In the recently released OECD’s Better Life Index 2012 report, Australia took the top spot as one of the world’s happiest countries. The United States came in at number three. The report measured income, housing and life satisfaction to gauge the satisfaction or happiness of people living in these countries. However, when balancing various metrics based on what people value and each individual’s definition of the “good life,” the U.S. was ahead of other countries when it came to income and housing. Denmark, which was number 15 in the overall report, beat out the other countries in terms of community, life satisfaction and work-life balance, whereas Australia didn’t even appear in the top seven. So the report isn’t to say that a certain country is a better place to live than another based off of its ranking; however, when broken down into various factors the “happy economics” were difficult to pinpoint because people base their happiness on what they value the most.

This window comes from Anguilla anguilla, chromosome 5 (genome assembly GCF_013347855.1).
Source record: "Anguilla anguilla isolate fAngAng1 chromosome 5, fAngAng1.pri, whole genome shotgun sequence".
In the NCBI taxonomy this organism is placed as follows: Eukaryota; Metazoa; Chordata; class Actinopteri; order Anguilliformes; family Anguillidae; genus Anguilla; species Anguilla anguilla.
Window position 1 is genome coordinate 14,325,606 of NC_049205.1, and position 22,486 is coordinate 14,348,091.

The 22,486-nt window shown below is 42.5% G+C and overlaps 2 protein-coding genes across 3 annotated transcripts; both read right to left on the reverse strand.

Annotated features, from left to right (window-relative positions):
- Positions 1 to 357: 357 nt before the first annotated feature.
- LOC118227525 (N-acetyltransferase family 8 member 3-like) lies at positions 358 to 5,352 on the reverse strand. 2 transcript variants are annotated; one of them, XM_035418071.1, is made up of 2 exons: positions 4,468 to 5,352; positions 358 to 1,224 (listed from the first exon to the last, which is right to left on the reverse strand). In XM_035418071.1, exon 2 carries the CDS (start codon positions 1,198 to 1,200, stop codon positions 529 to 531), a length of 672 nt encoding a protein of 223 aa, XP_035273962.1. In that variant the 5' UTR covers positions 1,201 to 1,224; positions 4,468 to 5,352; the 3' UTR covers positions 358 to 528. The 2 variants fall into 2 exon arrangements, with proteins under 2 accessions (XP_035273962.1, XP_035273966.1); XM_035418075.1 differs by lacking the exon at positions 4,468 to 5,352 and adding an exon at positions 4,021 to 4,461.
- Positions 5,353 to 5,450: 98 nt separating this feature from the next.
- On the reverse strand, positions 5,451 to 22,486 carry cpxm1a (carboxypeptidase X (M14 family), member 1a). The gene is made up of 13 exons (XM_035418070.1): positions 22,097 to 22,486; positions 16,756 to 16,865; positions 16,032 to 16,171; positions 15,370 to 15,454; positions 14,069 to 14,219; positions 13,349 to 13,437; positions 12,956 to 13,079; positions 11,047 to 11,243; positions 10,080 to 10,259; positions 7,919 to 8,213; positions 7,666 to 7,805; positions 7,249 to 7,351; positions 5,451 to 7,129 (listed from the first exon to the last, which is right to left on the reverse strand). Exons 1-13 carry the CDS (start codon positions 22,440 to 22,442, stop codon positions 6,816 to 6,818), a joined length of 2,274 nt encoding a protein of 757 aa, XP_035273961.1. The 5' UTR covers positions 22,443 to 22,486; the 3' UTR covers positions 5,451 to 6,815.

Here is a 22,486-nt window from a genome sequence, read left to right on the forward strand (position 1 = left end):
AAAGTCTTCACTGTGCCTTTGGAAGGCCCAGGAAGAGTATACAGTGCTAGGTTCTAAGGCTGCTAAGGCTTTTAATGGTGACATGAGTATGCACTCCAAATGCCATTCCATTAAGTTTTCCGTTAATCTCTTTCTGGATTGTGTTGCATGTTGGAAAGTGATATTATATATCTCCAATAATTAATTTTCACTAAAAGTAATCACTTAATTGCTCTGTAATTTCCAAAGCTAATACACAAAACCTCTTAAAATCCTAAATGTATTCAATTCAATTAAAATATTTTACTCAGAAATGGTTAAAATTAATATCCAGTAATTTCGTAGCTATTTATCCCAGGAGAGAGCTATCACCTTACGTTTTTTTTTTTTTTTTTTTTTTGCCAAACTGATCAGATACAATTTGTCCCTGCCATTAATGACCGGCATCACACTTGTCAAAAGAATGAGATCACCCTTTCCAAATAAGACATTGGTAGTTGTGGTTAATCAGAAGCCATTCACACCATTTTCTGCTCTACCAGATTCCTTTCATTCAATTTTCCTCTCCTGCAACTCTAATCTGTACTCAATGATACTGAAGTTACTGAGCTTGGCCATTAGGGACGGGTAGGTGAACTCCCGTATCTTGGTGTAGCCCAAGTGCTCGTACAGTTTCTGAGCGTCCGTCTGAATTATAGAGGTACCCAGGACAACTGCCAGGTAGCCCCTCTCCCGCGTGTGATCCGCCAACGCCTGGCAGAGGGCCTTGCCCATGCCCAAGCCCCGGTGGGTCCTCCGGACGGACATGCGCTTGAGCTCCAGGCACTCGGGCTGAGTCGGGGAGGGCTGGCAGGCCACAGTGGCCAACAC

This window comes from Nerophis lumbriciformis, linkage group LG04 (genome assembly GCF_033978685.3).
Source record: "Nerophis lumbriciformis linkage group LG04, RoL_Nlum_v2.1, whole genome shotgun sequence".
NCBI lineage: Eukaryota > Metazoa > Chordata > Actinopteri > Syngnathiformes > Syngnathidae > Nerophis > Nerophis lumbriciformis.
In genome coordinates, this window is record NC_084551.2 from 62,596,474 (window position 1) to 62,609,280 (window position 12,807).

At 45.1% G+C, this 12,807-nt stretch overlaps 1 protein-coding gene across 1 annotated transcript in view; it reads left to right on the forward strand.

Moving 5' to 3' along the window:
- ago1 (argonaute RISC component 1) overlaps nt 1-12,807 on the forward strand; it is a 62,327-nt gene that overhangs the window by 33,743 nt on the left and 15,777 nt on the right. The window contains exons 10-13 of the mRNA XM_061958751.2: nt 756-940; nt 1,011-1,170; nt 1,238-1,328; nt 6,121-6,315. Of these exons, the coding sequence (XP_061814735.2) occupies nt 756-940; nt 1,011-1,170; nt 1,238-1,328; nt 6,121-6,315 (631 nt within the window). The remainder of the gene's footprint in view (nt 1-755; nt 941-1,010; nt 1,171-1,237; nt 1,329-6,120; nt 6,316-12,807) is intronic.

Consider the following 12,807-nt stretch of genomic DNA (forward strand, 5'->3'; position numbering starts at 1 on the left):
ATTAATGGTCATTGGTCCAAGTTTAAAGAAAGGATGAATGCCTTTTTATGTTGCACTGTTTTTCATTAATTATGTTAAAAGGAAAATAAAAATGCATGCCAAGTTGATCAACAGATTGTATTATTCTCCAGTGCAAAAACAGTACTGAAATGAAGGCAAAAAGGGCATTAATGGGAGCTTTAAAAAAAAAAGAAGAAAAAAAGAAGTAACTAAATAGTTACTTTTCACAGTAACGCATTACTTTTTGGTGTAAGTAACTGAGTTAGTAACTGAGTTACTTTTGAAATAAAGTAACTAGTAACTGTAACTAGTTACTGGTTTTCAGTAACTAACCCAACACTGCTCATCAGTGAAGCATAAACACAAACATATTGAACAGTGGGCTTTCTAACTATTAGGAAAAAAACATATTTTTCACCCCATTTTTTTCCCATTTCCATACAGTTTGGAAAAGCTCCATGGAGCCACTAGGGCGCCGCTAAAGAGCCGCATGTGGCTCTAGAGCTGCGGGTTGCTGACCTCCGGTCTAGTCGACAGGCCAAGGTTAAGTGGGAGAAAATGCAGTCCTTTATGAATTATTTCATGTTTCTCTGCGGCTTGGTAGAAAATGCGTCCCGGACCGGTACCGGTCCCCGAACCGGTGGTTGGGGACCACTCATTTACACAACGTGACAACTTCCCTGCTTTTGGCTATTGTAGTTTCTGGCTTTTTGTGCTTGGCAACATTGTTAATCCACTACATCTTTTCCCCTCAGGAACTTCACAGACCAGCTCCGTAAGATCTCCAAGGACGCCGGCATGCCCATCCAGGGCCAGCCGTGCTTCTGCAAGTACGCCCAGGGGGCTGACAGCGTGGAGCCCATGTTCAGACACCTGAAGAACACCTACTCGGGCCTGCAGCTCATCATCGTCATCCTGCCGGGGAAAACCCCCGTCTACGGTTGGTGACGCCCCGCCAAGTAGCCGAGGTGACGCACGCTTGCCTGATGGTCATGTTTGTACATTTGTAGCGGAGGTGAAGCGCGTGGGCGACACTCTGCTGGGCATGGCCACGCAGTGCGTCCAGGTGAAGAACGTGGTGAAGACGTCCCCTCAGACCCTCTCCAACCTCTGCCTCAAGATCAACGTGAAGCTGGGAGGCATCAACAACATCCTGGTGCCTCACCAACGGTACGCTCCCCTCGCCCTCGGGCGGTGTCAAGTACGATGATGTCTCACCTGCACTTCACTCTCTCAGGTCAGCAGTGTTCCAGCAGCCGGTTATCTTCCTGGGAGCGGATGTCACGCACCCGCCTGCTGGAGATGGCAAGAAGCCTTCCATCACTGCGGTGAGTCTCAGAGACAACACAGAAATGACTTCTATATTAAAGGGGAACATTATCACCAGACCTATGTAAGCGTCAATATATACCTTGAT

What’s the Big Idea?
Happiness has no theory. Income commonly gets factored in because without income people would be miserable, but not all people value money in the same way. What people value plays a vital role in their overall satisfaction, but it is extremely difficult to try and understand the values of all the people in the world.
Noah Millman intervenes sensibly in the great Douthat–Sanchez debate about morality and religion:Okay, so humanists don’t have strong reasons for their faith in human rights. Do Christians have strong reasons […]